“The people and the city authorities were disturbed when they heard these things.”
So the story went as I read with my children out of the book of Acts. The past few chapters have been filled with similar events, and it is without a doubt the subject of the chapters to come – civil unrest.
Paul and Barnabas experienced the results of their preaching the gospel of Jesus in synagogues and to everyone from jailers to women who had gone down to the river to pray, and at this point in the story, Paul is now journeying with Silas. When arriving in a city, the pattern adopted by Paul at this time of his ministry was to start with the Jewish synagogues, sharing the good news of Jesus through the persuasion of evidence from the scriptures. Following his discussions with the people of the synagogues, many would agree and follow him, and this would anger the Jewish leaders, who then presented Paul and his cohorts to the civil authorities as promoting sedition. Signs and wonders also attracted the attention of gentiles whose pocketbooks took a hit when a demon was exorcised or when they lost market share in the miracle business. Riots and mobs would result, dragging people before the local authorities, accosting Paul’s brothers in Christ and even going so far as to stone Paul and leave his body outside of the city. These stories are related within the book of Acts and referred to in Paul’s epistles, marking the human propensity to respond, when receiving offence, with violence and manipulation. Paul’s journeys reveal much brokenness in the hearts of the Jewish church leaders, in contrast to the beauty of the gospel and serve as an example of righteousness in hard circumstances.
In Iconium, for example, a great number of Jews and Greeks believed, “But the unbelieving Jews stirred up the Gentiles and poisoned their minds against the brothers.” (Acts 14:1-2)
This figure of speech is the preliminary step used against Paul and Barnabas and is swiftly countered when Paul and his companions remain longer to speak boldly for the Lord who accompanied their speech with signs and wonders. Paul and his companions countered poisoning of the mind with persuasive speech and God himself showed up with signs and wonders. “But the people of the city were divided”. The result was violence. Mobs attempted to stone them and followed them to other cities. How did this escalate? It all began with the poisoning of the mind, conversations that twisted, like poison, good news into bad news. Contradictions and dismissal of the facts, so the Bible tells us, from wonders performed by God himself.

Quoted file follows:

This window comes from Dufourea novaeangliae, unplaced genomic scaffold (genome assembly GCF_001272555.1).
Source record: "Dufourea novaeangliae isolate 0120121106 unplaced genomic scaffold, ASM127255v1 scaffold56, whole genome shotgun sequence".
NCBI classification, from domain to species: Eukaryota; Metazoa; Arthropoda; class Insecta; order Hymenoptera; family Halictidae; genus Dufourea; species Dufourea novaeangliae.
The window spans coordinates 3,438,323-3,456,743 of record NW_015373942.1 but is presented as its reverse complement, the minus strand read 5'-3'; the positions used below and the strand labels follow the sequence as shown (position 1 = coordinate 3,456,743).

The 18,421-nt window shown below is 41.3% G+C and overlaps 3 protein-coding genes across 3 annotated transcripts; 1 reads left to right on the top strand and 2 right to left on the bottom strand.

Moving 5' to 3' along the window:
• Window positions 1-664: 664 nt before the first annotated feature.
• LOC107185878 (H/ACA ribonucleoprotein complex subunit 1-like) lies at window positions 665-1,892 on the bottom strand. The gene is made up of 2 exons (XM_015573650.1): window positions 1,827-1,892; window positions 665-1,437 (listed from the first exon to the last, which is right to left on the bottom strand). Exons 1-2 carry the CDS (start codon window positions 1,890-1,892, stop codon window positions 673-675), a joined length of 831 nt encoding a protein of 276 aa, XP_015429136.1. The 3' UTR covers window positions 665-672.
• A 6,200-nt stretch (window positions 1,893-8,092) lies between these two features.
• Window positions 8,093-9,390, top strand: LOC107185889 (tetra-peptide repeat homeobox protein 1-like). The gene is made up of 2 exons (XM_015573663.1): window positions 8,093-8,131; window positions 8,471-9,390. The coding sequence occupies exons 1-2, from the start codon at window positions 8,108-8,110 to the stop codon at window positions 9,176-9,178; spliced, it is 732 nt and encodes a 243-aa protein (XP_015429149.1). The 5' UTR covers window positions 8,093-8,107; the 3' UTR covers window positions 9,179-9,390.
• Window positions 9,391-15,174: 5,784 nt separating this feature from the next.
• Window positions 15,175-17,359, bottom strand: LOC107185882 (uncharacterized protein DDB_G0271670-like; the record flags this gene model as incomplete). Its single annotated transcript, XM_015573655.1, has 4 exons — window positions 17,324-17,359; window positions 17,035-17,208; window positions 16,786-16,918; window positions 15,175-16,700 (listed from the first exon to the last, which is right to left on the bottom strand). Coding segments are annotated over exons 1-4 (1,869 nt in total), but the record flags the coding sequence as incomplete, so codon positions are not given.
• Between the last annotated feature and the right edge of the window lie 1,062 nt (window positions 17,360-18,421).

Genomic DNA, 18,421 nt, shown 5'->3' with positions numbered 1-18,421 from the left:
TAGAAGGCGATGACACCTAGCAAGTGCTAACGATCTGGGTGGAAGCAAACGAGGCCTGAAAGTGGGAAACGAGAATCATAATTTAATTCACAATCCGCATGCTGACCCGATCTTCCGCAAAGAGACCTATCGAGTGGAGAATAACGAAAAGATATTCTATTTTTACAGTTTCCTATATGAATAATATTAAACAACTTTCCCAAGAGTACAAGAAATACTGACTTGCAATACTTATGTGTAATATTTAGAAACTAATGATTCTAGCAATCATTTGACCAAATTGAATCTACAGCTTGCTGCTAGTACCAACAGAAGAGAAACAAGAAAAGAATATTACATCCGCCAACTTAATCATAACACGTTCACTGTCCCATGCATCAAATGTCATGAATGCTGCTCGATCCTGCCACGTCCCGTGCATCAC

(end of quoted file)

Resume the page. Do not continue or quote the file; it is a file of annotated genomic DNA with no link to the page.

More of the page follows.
In this age of divided people, allegations of “fake news” and grave accusations that, if true, honest rulers should be disturbed, those that follow Christ have in Paul an example of how they ought to respond to offence. While the lies and manipulation led to mobs and stonings, Paul and his brothers in Christ responded with grace and truth. This didn’t mean that he just sat back and allowed the lies to go unabated, but he persuaded with the facts of the Gospel, the prophets and the wonders that God did amongst the people and by appealing for what was right under their own system of law. Where the law of the land allowed, Paul exercised his rights as a Roman Citizen, thereby holding the people accountable to their own authorities. The Bible tells us is that there is no authority except from God, which isn’t easy, but the Gospel still reigns supreme for the God of the Bible remains in control. (Romans 13:1) For this reason Paul tells us to Pray for our leaders and calls us to honour the heavenly father above all others.